January 27, 2012

City of Hamilton liable for over $1M in damages to contractor

The City of Hamilton has been ordered by the Ontario Superior Court of Justice to pay $850,866, in damages to Bre-Ex Limited for “inept” management of a 2001 contract to fix a leachate problem at the Glanbrook landfill.

The damages do not include pre-trial interest or legal costs. Once added, the City will likely be on the hook for over $1-million dollars.

(Note: Bre-Ex Limited of London, Ontario is not related to the infamous Bre-X group of the 1990’s gold scandal fame)

Bre-Ex was the lowest bidder for the late 2001 contract to install a new drainage system

The City awarded the contract to Bre-Ex on December 11, 2001. However, the City did not inform Bre-Ex until a meeting on January 24, 2002.

Bre-Ex planned to complete the work in December, January, and February. The delay required them to review their plan and split work over two winters. There was a further delay as the City and Bre-Ex negotiated terms.*

Bre-Ex went to court for damages resulting from the delays.

In his ruling, Justice H.A. Rady ruled the City was at fault for damages finding “no real explanation for the delay was offered by the City although I have the impression that the City was in a state of disorganization as a result of some recent municipal reorganization.”

The new City of Hamilton was created January 1, 2001 as the result of a forced merger of six municipalities.

Justice Rady suggests City staff might have mislead City Council by not disclosing information:

I am very suspicious that those individuals from the City involved in discussions with [Bre-Ex president] Mr. Brekelmans were attempting to find a way to deal with the plaintiff’s delay claim without disclosing the reason to City Council, namely the City’s responsibility for the delay

Justice Rady notes a request from City staff to Council in early 2003 to increase the budget of the project by $569,240 ($532,000 plus GST).

The draft proposal stated the increase was “due to project delays.” After review by senior city staff, including manager of waste disposal John Mater, this was changed to funding expanded works.

Justice Rady notes the project was 97% complete at the time and “sufficient funds were available in the contingency to complete any extras.”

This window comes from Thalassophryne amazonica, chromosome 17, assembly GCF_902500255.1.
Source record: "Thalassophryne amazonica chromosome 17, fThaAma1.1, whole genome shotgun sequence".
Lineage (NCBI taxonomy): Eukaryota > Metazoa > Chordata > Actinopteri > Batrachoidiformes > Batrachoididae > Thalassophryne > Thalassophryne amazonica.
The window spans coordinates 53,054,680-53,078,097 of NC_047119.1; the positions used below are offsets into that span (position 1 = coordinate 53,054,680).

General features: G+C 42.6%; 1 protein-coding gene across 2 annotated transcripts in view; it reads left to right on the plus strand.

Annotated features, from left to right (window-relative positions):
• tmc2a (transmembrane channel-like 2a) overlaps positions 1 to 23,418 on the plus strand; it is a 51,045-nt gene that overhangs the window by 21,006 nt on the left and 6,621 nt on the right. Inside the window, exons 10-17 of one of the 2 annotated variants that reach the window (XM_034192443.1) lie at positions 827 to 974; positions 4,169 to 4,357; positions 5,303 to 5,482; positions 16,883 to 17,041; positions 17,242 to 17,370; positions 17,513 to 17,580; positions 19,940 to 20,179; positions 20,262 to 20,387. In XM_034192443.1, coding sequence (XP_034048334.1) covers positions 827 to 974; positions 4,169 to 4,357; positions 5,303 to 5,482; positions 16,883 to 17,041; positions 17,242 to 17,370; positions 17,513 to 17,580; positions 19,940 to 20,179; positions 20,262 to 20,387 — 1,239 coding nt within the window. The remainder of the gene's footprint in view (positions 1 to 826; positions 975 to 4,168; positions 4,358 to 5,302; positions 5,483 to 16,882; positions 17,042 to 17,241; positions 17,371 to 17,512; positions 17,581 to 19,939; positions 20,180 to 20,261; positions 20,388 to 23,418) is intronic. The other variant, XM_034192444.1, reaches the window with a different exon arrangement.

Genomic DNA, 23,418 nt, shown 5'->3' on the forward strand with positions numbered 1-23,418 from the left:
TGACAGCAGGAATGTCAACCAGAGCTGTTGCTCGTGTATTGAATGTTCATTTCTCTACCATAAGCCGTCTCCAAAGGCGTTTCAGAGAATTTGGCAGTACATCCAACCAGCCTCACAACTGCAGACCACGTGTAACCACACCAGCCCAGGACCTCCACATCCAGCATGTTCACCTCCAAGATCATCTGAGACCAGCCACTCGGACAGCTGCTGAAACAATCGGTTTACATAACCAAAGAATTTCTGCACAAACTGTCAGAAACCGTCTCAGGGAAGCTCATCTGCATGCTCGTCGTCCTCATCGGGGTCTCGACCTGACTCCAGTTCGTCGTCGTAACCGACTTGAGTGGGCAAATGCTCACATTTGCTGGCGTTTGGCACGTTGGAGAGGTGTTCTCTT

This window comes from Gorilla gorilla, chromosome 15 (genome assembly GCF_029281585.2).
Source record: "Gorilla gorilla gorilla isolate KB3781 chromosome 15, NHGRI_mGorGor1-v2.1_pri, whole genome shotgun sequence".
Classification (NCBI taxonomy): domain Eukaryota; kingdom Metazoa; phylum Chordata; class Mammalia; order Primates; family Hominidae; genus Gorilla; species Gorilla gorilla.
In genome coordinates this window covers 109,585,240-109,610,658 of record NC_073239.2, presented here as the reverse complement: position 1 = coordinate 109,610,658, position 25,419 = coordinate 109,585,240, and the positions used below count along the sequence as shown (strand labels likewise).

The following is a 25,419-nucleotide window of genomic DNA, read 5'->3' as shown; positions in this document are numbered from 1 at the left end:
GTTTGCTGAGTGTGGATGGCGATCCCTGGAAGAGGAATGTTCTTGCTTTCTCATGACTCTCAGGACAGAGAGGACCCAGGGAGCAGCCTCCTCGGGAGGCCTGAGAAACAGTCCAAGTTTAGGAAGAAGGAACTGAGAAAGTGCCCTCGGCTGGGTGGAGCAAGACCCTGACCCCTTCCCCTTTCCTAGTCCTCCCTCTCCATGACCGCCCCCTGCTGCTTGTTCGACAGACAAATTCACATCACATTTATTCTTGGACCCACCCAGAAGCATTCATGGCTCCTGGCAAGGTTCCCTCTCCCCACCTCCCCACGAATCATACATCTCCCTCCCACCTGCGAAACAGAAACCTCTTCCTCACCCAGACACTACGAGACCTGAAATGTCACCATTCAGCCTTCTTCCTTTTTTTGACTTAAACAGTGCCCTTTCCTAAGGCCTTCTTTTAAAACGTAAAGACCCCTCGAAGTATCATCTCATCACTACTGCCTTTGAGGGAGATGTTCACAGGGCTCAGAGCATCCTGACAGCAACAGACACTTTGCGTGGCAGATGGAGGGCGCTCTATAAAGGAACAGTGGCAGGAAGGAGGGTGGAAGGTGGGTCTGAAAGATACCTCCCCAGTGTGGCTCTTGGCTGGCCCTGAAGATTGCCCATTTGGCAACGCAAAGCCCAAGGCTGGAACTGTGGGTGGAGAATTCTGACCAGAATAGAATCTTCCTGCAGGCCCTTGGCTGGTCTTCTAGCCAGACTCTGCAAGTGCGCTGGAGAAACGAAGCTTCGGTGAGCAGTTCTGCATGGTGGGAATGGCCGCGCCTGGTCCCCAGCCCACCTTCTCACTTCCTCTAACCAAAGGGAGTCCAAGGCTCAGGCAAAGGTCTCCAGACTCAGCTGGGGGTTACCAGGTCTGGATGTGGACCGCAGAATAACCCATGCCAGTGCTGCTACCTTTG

Council was never informed of the delay and approved $569,240 for ‘expanded works’ on May 28. 2003.

Staff requested Bre-Ex to submit a claim for delays, they originally submitted for $550,000. Bre-Ex president Brekelmans testified that he was directed by Mater to revise the figure to $532,000 plus GST.

On July 10, 2003, City staff generated the change order and mailed it to Bre-Ex. The funds were never released but the charge was neither countermanded or reversed. (I’ve emailed the City asking what became of these funds)

City staff provided contradictory statements about the events leading to the approval and the issuing of the change order to Bre-Ex. They all stated the $569,240 was not for delay costs to Bre-Ex. The judge did not rule on the validity of the statements, as the ruling did not hinge on this point.

Justice Rady closed his discussion of these events noting:

One must really wonder why the exercise was undertaken at all when the contract was rapidly approaching final completion and there were sufficient funds in the contingency to cover the cost of the additional works.  One must also wonder why the purchase order was never reversed, if the payment became unnecessary.  The City offered no explanation.

The two parties will be return to court in two weeks to argue how much of Bre-Ex’s legal costs should be paid by the city.

NOTE: The City of Hamilton’s general managers of public works and finance were both in negotiations with the city’s transit union and unavailable for comment Friday. A special note that city communications staff did their best to assist and must be commended for their stellar efforts.

**CORRECTION: **The first to third revisions of this article incorrectly stated Bre-Ex planned to complete work over two winters. In fact, they originally planned to complete during one winter. When the miscommunication occurred, they were unable to follow their original plan. I regret the error.